Sanchez tells The Boston Globe his investigation is ongoing and he has many more questions for the head pf the program.
199 neglected animals found in Lynnfield home
LYNNFIELD, Mass. (AP) - Animal welfare officials say they have rescued 199 dogs, cats, birds and other animals from a Lynnfield home where they were living in squalor.
Officials called it one of the worst cases of animal hoarding they had scene.
The animals were discovered late last month when police went to the home for a medical emergency and found a 69-year-old woman dead. Her death was not considered suspicious. The discovery was announced Monday.
Authorities say the animals, many of the sick and malnourished, were in cages and crates stacked to the ceiling. Animal waste covered the floors and the smell was overpowering.
Some animals had to be euthanized, and the rest have been sent to area shelters for rehabilitation and adoption.
The husband of the woman who died could face charges.
CHICKEN RESTAURANT SHOOTING
Lawrence police release video of restaurant fight
(Information in the following story is from: Eagle Tribune (North Andover, Mass.), http://www.eagletribune.com )
LAWRENCE, Mass. (AP) - Police have released a 29 second video of a fight inside a Lawrence chicken restaurant that led to a double shooting.
Police are hoping that the video leads to arrests in the March 2 shooting inside Pollo Tipico.
A 30-year-old security guard was shot in the shin and another man got hit in the buttocks.
Acting Police Chief James Fitzpatrick tells The Eagle-Tribune that both victims are doing fine.
The video shows several men brawling inside the crowded restaurant before a bearded man wearing a U.S. soccer jersey with the No. 10 on the back pulls a gun.
Police are searching for the both the shooter and another man involved in the brawl.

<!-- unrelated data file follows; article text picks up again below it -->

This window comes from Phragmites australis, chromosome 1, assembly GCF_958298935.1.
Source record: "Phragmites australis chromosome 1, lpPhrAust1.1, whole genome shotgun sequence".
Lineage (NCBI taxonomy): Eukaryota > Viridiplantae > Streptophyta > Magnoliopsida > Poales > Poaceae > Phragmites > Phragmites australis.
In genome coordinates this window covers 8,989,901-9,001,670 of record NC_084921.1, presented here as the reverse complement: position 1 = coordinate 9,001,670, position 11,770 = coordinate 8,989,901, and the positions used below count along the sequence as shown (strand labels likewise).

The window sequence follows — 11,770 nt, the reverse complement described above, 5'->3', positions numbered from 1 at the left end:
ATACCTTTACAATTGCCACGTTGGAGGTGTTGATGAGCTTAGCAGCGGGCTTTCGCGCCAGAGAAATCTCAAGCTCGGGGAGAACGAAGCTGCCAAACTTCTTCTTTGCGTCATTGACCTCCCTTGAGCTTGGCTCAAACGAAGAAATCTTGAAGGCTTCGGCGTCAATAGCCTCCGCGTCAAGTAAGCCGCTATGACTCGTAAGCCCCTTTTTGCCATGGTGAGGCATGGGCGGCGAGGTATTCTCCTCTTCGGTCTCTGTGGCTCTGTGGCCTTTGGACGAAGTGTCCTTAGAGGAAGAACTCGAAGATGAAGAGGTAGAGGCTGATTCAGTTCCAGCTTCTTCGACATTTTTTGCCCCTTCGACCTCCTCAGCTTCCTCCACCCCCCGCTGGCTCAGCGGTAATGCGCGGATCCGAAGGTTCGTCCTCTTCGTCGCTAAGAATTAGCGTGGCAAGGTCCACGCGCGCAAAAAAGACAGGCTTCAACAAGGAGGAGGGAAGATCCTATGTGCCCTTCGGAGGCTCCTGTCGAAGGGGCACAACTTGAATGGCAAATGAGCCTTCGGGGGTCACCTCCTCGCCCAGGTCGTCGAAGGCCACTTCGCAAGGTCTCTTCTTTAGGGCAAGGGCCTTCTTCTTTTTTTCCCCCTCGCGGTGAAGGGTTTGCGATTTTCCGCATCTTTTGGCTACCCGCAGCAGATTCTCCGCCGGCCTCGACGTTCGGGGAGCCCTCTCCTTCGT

Fitzpatrick is asking anyone who recognizes the suspects in the video to call police.
Pros, cons of online gaming weighed by Mass. Panel
BOSTON (AP) - The panel overseeing the state's casino law is exploring the potential impacts should Internet gambling come to Massachusetts.
The Massachusetts Gaming Commission is holding a daylong forum Tuesday on Internet gambling, which is currently legal in New Jersey, Nevada and Delaware.
Commission Chairman Stephen Crosby suggested that the Legislature not make any decisions on the legalization of online gambling until the panel completes the process of awarding casino licenses in Massachusetts.
State Senate Majority Leader Stanley Rosenberg said he didn't want to see Internet gambling have a negative impact on revenues from the state lottery or future resort casinos.
The Amherst Democrat, one of the chief legislative architects of the 2011 casino law, said lawmakers are looking for guidance from the commission on how to approach Internet gambling.
Mass. court upholds convictions in double slaying
BOSTON (AP) - The highest court in Massachusetts has upheld the first-degree murder convictions of a Greenfield man who confessed to fatally stabbing two people staying in his apartment.
Robin Anthony Hoose is serving life in prison after being convicted in the 2007 killings of Irene Pierce of Turners Falls and Frank Blanchard of Springfield.
Prosecutors said Hoose told police he killed the couple because he was angry when he discovered his watch and a ring were missing.
Hoose argued in his appeal that the trial judge should not have denied his motion to suppress his statements and should have denied a request from prosecutors to exclude the testimony of a defense expert on the phenomenon of false confessions.
The Supreme Judicial Court rejected his arguments and declined to overturn or reduce his convictions.
Report: Most charged at UMass were not students